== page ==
March 03, 2014
cruise ship and killer whale

Killer whale surfing the wake of a cruise ship in Johnstone Strait


Killer whales depend on a quiet ocean to navigate, find food and choose mates.  Much of our work with acousticians at Cornell involves estimating how much acoustic habitat whales are losing from chronic, rising levels of noise.  Here’s a simple animation that describes that work.

In addition to masking the whales’ calls, animals can also show behavioural responses to ships.  Our new research, published in Marine Pollution Bulletin, shows that ships cause whales to change their swimming speed, breathing patterns and path direction.  In most parts of the whales’ range, whales rarely encounter big ships; but in the whales’ most important, critical habitats (Johnstone and Haro Straits), the whales may encounter a big ship every hour of every day.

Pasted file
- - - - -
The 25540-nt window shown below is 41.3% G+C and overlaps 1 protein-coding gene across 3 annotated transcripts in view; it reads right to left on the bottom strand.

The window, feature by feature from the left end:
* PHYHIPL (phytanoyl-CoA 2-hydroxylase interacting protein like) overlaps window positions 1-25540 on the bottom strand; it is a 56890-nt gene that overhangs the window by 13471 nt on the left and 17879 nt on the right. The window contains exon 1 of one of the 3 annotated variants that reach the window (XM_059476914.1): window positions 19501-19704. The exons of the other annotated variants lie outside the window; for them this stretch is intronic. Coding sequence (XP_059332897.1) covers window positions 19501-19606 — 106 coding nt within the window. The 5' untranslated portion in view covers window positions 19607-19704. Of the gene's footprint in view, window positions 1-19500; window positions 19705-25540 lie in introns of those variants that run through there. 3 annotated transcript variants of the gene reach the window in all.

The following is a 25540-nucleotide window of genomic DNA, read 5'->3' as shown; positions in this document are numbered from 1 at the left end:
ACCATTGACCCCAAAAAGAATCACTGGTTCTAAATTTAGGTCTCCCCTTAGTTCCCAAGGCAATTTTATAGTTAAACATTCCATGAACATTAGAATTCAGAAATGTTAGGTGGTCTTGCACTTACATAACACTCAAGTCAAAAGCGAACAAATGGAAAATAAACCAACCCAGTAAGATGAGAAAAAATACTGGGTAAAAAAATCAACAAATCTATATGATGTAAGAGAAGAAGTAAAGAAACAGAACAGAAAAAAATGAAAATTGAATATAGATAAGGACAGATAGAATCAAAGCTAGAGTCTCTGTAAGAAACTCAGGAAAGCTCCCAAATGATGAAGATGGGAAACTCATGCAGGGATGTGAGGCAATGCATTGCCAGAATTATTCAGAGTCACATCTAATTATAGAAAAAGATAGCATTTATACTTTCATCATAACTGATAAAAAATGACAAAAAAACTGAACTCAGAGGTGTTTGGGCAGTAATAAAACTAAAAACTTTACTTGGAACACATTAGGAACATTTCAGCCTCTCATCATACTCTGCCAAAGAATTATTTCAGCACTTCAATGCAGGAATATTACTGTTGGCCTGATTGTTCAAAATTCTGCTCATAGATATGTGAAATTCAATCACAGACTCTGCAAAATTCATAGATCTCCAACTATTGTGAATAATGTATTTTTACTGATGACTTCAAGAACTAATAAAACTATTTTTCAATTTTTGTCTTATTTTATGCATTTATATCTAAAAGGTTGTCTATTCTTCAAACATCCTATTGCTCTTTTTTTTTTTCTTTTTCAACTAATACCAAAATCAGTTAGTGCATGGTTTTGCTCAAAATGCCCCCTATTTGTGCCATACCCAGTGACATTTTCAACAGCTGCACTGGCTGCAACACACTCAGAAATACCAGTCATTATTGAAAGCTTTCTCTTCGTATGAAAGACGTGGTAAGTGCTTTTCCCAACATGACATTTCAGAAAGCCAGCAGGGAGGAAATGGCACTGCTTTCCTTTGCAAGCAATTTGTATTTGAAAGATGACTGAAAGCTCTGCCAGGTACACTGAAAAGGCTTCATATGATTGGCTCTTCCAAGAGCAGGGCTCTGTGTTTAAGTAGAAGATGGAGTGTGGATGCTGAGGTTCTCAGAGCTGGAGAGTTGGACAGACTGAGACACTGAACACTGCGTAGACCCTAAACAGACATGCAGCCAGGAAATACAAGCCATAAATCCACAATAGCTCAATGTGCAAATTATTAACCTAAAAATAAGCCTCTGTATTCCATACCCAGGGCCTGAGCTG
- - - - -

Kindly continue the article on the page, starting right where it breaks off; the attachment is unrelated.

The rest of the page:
This new research allows us to predict how often the whales change their behaviour to accommodate a ship.  Our next work will make some predictions about what it might cost the whales at a population level to spend less time feeding and more time avoiding ships.  Our ultimate aim is to partner with ship builders and operators to find ways to reduce those costs to whales.

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